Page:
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Primary prevention is the answer

Media release - 26/7/06

 

Mastectomy rates jump 44 per cent in fifteen years

Unpublished government data, obtained by the No More Breast Cancer campaign, show a dramatic rise in the number of women suffering the ordeal of total amputation of one or both breasts. The No More Breast Cancer campaign is today calling for much greater efforts to prevent breast cancer from occurring in the first place.

The mastectomy figures cast a dark shadow over the ‘good news story’ that death rates from breast cancer are going down, and call into question beliefs that treatment is now more benign.

All age-groups are affected by the mastectomy figures, but most disturbingly, the upward trend is just as drastic in women aged 15 to 44 years old, at 41 per cent. ‘This is evidence that breast cancer incidence is rising in all age groups, and is not just a disease of ageing’, says Clare Dimmer of the No More Breast Cancer campaign, herself a veteran breast cancer patient.

‘We are regularly told that breast cancer is solely due to certain risk factors: age, genetic inheritance, early puberty, late menopause, and to lifestyle choices in our control, such as late-age or no pregnancy, or excessive alcohol,’ says Ms Dimmer. ‘In fact fewer than 50 per cent of breast cancer cases can be explained by these risks, and many are due to ‘unknown factors.’

‘The government must act urgently on pollutants. Endocrine-disrupting chemicals in our food and in consumer products are suspected to contribute to breast cancer. Over a third of the food we buy is contaminated with pesticide residues, for example. The current regulation of chemicals in cosmetics and consumer products is still extremely poor.’

The No More Breast Cancer campaign is conducting an opinion survey about breast cancer prevention of 150 top breast cancer surgeons and specialists, who have gathered in Winchester, Hampshire today for a major surgical training event. ‘Much as we welcome improvements in the treatment of breast cancer, and surgical advances, the gains they represent are cancelled out by the malign effect of the increasing incidence of the disease’, says Alison Craig of the Campaign. ‘Overall it is maiming and killing more and more women.’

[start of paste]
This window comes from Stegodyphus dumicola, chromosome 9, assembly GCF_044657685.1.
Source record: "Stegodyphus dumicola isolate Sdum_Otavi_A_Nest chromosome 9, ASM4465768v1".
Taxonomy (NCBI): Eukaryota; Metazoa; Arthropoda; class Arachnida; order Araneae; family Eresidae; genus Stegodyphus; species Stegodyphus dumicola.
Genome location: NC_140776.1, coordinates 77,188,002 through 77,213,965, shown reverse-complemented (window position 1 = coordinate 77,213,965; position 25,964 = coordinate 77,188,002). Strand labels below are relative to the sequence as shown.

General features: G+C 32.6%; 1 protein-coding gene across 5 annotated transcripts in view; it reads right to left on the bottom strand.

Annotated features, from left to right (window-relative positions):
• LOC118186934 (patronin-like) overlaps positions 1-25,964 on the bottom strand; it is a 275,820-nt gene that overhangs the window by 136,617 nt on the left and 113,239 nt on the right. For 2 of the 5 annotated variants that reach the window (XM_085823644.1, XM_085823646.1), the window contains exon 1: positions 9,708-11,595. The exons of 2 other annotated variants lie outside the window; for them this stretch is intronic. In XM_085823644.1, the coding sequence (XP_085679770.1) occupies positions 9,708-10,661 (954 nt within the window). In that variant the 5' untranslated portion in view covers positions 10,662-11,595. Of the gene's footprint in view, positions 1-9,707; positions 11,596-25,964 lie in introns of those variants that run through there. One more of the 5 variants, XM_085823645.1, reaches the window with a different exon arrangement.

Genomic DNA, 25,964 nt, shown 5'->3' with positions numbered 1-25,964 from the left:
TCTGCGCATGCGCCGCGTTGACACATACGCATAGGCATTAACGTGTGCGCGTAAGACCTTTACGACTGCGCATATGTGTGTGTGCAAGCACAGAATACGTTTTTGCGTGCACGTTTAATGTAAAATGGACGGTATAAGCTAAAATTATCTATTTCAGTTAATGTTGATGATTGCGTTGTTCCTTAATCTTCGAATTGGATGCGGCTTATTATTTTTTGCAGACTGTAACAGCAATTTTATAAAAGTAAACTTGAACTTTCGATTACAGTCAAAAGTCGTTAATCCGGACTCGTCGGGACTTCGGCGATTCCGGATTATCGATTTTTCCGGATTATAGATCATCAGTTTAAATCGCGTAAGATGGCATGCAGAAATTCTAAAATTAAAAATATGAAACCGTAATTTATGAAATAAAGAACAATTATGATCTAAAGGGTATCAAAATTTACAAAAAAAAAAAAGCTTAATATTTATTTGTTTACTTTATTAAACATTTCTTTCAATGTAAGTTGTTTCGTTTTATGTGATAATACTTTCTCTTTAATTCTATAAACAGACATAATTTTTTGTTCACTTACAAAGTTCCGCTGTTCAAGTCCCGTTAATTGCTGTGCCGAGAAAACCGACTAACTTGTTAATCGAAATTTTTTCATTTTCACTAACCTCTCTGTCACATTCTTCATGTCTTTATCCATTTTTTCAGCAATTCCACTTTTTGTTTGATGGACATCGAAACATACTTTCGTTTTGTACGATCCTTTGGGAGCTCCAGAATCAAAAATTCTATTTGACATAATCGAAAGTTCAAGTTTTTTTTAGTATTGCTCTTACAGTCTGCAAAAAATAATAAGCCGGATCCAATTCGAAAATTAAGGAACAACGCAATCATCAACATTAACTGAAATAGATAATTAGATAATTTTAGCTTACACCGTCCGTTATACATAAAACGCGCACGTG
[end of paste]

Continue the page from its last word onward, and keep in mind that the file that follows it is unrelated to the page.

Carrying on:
Contact Clare Dimmer, Alison Craig or Gwynne Wallis at info@nomorebreastcancer.org.uk

NOTES TO EDITORS

1. The No More Breast Cancer campaign has obtained unpublished data on mastectomies since records began, to date, from the Hospital Episode Statistics team (England) and its equivalent in Wales, Scotland and Northern Ireland. Mastectomy rates in England and Wales between 1990 and 2005 have increased 44 per cent overall, and 41 per cent for the 15-44 year age-group. These figures are adjusted for population growth from Office for National Statistics data. Total excisions are included; partial breast removal operations and prophylactic mastectomies are not included. Full data available.

2. The Winchester Masterclass in Oncoplastic Breast Surgery is being held at the Royal Hampshire County Hospital today, 22nd November and tomorrow 23rd November, www.baso.org.uk/Downloads/144_101CMS.pdf

3. Breast cancer is diagnosed in 43,760 women a year in the UK, and its incidence is increasing. It has risen 81 per cent in England from 1971 to 2004 (latest data).

4. Neither the government, nor any of the mainstream cancer or breast cancer charities (Breakthrough Breast Cancer, Breast Cancer Campaign, Breast Cancer Care, Cancer Backup, Cancer Research UK, Macmillan Cancer Support, Marie Curie) publish on their websites statistics on how many women have mastectomies due to breast cancer.

5. Professor Sir Richard Peto, considered Britain’s foremost cancer epidemiologist, of the University of Oxford, was quoted in The Independent on 29th September 2006, as saying: ‘We have got the best decrease in breast cancer mortality in the world. By 2010, the death rates in middle age will be half what they were in 1990. It is the most spectacular advance. That is the real story.’ What was omitted was the number of women who will only survive the disease by having their breasts amputated.

6. Many more women die of breast cancer than is indicated in government statistics, which define ‘survival’ as five-year survival. This is not appropriate for breast cancer which can return, sometimes fatally, 20 years or more after first diagnosis. Only 64 per cent of women who get breast cancer are likely to survive for at least 20 years http://www.statistics.gov.uk/statbase/Expodata/Spreadsheets/D9132.xls

7. The ‘all clear’ given to Kylie Minogue, for example, must be in question, given the known longevity of the risk.

8. Another concern is continuing wide variation across the UK in the surgical treatment of breast cancer. The No More Breast Cancer campaign welcomes work undertaken in the most recent audit, the Breast Cancer Clinical Outcome Measures (BCCOM) project, funded by Breakthrough Breast Cancer, which indicates that mastectomy rates, by surgeon, vary from 19 to 92% http://www.wmpho.org.uk/wmciu/documents/BCCOM_annual_report.pdf

9. The No More Breast Cancer campaign is a campaign of Breast Cancer UK. The Independent ran our campaign advertisement several times during Breast Cancer Awareness Month, October http://www.nomorebreastcancer.org.uk/ad1.html Our advertisement was supported by: the Cancer Prevention and Education Society, Green Party, Health & Environment Alliance, Scottish Breast Cancer Campaign, Soil Association, UK Public Health Association, Unison,Women in Europe for a Common Future, Women’s Environmental Network, Women’s Environmental Network, Scotland, and WWF (Worldwide Fund for Nature), see http://www.wwf.org.uk/chemicals/index.asp


 

 

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